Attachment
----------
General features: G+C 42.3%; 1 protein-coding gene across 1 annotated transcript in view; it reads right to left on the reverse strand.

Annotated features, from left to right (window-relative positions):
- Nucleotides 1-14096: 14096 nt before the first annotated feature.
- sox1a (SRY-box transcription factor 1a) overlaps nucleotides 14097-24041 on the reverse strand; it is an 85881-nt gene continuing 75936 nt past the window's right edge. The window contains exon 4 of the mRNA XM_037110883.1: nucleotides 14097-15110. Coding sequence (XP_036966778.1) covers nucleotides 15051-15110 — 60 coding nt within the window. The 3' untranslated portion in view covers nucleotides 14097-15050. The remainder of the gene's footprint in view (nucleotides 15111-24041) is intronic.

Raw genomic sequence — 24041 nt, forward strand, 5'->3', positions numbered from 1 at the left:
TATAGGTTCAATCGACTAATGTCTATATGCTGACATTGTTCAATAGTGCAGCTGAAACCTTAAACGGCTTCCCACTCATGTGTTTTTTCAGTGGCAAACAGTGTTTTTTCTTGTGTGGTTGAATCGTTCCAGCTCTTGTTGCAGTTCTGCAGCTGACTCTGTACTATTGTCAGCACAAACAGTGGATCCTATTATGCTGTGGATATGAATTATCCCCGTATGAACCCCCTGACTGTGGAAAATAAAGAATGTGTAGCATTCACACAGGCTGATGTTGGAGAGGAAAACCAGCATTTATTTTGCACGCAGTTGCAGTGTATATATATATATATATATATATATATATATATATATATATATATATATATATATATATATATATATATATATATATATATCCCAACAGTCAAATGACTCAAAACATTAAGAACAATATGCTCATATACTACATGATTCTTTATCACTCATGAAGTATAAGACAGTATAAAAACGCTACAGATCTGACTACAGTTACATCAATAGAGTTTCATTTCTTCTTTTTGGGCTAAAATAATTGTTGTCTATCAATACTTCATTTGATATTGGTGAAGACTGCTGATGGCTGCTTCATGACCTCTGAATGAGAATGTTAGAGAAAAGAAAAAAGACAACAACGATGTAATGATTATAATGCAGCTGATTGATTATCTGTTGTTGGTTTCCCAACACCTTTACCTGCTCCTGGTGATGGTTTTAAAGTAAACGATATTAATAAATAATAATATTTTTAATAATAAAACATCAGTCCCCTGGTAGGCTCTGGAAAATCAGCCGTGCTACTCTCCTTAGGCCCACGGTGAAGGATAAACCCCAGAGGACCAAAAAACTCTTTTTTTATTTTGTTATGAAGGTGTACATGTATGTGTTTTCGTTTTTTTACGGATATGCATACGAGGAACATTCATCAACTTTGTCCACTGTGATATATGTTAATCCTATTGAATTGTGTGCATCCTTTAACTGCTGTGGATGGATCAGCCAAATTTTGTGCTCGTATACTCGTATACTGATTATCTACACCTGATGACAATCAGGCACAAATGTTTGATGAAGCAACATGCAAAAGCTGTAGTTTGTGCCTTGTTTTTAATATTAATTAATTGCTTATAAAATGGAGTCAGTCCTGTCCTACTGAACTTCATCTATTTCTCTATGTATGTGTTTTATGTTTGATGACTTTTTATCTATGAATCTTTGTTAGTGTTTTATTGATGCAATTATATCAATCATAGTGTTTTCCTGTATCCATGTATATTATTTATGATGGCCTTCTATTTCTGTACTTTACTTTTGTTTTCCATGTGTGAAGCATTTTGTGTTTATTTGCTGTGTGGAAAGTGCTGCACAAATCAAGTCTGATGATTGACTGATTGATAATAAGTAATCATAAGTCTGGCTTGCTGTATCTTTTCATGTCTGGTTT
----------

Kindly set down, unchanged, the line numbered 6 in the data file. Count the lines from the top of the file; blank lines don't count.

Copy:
TATAGGTTCAATCGACTAATGTCTATATGCTGACATTGTTCAATAGTGCAGCTGAAACCTTAAACGGCTTCCCACTCATGTGTTTTTTCAGTGGCAAACAGTGTTTTTTCTTGTGTGGTTGAATCGTTCCAGCTCTTGTTGCAGTTCTGCAGCTGACTCTGTACTATTGTCAGCACAAACAGTGGATCCTATTATGCTGTGGATATGAATTATCCCCGTATGAACCCCCTGACTGTGGAAAATAAAGAATGTGTAGCATTCACACAGGCTGATGTTGGAGAGGAAAACCAGCATTTATTTTGCACGCAGTTGCAGTGTATATATATATATATATATATATATATATATATATATATATATATATATATATATATATATATATATATATATATATATATCCCAACAGTCAAATGACTCAAAACATTAAGAACAATATGCTCATATACTACATGATTCTTTATCACTCATGAAGTATAAGACAGTATAAAAACGCTACAGATCTGACTACAGTTACATCAATAGAGTTTCATTTCTTCTTTTTGGGCTAAAATAATTGTTGTCTATCAATACTTCATTTGATATTGGTGAAGACTGCTGATGGCTGCTTCATGACCTCTGAATGAGAATGTTAGAGAAAAGAAAAAAGACAACAACGATGTAATGATTATAATGCAGCTGATTGATTATCTGTTGTTGGTTTCCCAACACCTTTACCTGCTCCTGGTGATGGTTTTAAAGTAAACGATATTAATAAATAATAATATTTTTAATAATAAAACATCAGTCCCCTGGTAGGCTCTGGAAAATCAGCCGTGCTACTCTCCTTAGGCCCACGGTGAAGGATAAACCCCAGAGGACCAAAAAACTCTTTTTTTATTTTGTTATGAAGGTGTACATGTATGTGTTTTCGTTTTTTTACGGATATGCATACGAGGAACATTCATCAACTTTGTCCACTGTGATATATGTTAATCCTATTGAATTGTGTGCATCCTTTAACTGCTGTGGATGGATCAGCCAAATTTTGTGCTCGTATACTCGTATACTGATTATCTACACCTGATGACAATCAGGCACAAATGTTTGATGAAGCAACATGCAAAAGCTGTAGTTTGTGCCTTGTTTTTAATATTAATTAATTGCTTATAAAATGGAGTCAGTCCTGTCCTACTGAACTTCATCTATTTCTCTATGTATGTGTTTTATGTTTGATGACTTTTTATCTATGAATCTTTGTTAGTGTTTTATTGATGCAATTATATCAATCATAGTGTTTTCCTGTATCCATGTATATTATTTATGATGGCCTTCTATTTCTGTACTTTACTTTTGTTTTCCATGTGTGAAGCATTTTGTGTTTATTTGCTGTGTGGAAAGTGCTGCACAAATCAAGTCTGATGATTGACTGATTGATAATAAGTAATCATAAGTCTGGCTTGCTGTATCTTTTCATGTCTGGTTT